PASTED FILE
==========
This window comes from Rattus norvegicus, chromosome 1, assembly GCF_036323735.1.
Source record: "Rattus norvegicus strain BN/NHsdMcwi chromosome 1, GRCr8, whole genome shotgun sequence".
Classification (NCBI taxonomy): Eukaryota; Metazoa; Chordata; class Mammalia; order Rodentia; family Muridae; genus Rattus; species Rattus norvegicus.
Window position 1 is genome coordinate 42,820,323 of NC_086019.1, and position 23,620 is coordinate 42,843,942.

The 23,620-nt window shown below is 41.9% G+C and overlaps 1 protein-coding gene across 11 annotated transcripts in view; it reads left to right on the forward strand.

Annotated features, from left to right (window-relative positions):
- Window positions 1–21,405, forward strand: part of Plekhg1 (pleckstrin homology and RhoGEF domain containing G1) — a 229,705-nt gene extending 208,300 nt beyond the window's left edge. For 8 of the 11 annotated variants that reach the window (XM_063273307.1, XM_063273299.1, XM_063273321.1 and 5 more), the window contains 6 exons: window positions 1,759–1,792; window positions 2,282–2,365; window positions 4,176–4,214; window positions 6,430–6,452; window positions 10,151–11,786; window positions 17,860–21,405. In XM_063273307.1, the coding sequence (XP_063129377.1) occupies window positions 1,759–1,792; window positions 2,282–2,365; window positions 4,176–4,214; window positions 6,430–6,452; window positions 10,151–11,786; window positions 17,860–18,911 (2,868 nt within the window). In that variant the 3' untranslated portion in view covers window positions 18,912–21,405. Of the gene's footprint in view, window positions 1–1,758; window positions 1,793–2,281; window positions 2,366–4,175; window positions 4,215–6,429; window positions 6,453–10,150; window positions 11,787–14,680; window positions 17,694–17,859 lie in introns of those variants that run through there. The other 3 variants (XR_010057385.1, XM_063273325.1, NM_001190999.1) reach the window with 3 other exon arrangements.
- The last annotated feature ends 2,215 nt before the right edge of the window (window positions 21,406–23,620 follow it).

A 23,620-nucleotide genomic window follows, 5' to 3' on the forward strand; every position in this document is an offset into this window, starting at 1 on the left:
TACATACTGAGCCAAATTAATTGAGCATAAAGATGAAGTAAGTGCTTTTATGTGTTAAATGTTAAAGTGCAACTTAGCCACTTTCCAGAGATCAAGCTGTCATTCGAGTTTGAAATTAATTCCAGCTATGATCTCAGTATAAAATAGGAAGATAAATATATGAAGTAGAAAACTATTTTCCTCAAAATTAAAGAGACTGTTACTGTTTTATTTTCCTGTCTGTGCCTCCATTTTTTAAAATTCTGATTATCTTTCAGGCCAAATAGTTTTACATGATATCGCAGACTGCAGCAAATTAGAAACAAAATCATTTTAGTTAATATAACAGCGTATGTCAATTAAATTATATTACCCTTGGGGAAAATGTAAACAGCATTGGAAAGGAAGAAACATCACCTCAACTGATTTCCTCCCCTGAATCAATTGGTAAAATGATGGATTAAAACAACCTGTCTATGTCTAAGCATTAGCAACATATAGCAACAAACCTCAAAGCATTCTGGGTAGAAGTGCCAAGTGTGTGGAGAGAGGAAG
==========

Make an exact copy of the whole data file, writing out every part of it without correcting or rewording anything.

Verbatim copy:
This window comes from Rattus norvegicus, chromosome 1, assembly GCF_036323735.1.
Source record: "Rattus norvegicus strain BN/NHsdMcwi chromosome 1, GRCr8, whole genome shotgun sequence".
Classification (NCBI taxonomy): Eukaryota; Metazoa; Chordata; class Mammalia; order Rodentia; family Muridae; genus Rattus; species Rattus norvegicus.
Window position 1 is genome coordinate 42,820,323 of NC_086019.1, and position 23,620 is coordinate 42,843,942.

The 23,620-nt window shown below is 41.9% G+C and overlaps 1 protein-coding gene across 11 annotated transcripts in view; it reads left to right on the forward strand.

Annotated features, from left to right (window-relative positions):
- Window positions 1–21,405, forward strand: part of Plekhg1 (pleckstrin homology and RhoGEF domain containing G1) — a 229,705-nt gene extending 208,300 nt beyond the window's left edge. For 8 of the 11 annotated variants that reach the window (XM_063273307.1, XM_063273299.1, XM_063273321.1 and 5 more), the window contains 6 exons: window positions 1,759–1,792; window positions 2,282–2,365; window positions 4,176–4,214; window positions 6,430–6,452; window positions 10,151–11,786; window positions 17,860–21,405. In XM_063273307.1, the coding sequence (XP_063129377.1) occupies window positions 1,759–1,792; window positions 2,282–2,365; window positions 4,176–4,214; window positions 6,430–6,452; window positions 10,151–11,786; window positions 17,860–18,911 (2,868 nt within the window). In that variant the 3' untranslated portion in view covers window positions 18,912–21,405. Of the gene's footprint in view, window positions 1–1,758; window positions 1,793–2,281; window positions 2,366–4,175; window positions 4,215–6,429; window positions 6,453–10,150; window positions 11,787–14,680; window positions 17,694–17,859 lie in introns of those variants that run through there. The other 3 variants (XR_010057385.1, XM_063273325.1, NM_001190999.1) reach the window with 3 other exon arrangements.
- The last annotated feature ends 2,215 nt before the right edge of the window (window positions 21,406–23,620 follow it).

A 23,620-nucleotide genomic window follows, 5' to 3' on the forward strand; every position in this document is an offset into this window, starting at 1 on the left:
TACATACTGAGCCAAATTAATTGAGCATAAAGATGAAGTAAGTGCTTTTATGTGTTAAATGTTAAAGTGCAACTTAGCCACTTTCCAGAGATCAAGCTGTCATTCGAGTTTGAAATTAATTCCAGCTATGATCTCAGTATAAAATAGGAAGATAAATATATGAAGTAGAAAACTATTTTCCTCAAAATTAAAGAGACTGTTACTGTTTTATTTTCCTGTCTGTGCCTCCATTTTTTAAAATTCTGATTATCTTTCAGGCCAAATAGTTTTACATGATATCGCAGACTGCAGCAAATTAGAAACAAAATCATTTTAGTTAATATAACAGCGTATGTCAATTAAATTATATTACCCTTGGGGAAAATGTAAACAGCATTGGAAAGGAAGAAACATCACCTCAACTGATTTCCTCCCCTGAATCAATTGGTAAAATGATGGATTAAAACAACCTGTCTATGTCTAAGCATTAGCAACATATAGCAACAAACCTCAAAGCATTCTGGGTAGAAGTGCCAAGTGTGTGGAGAGAGGAAG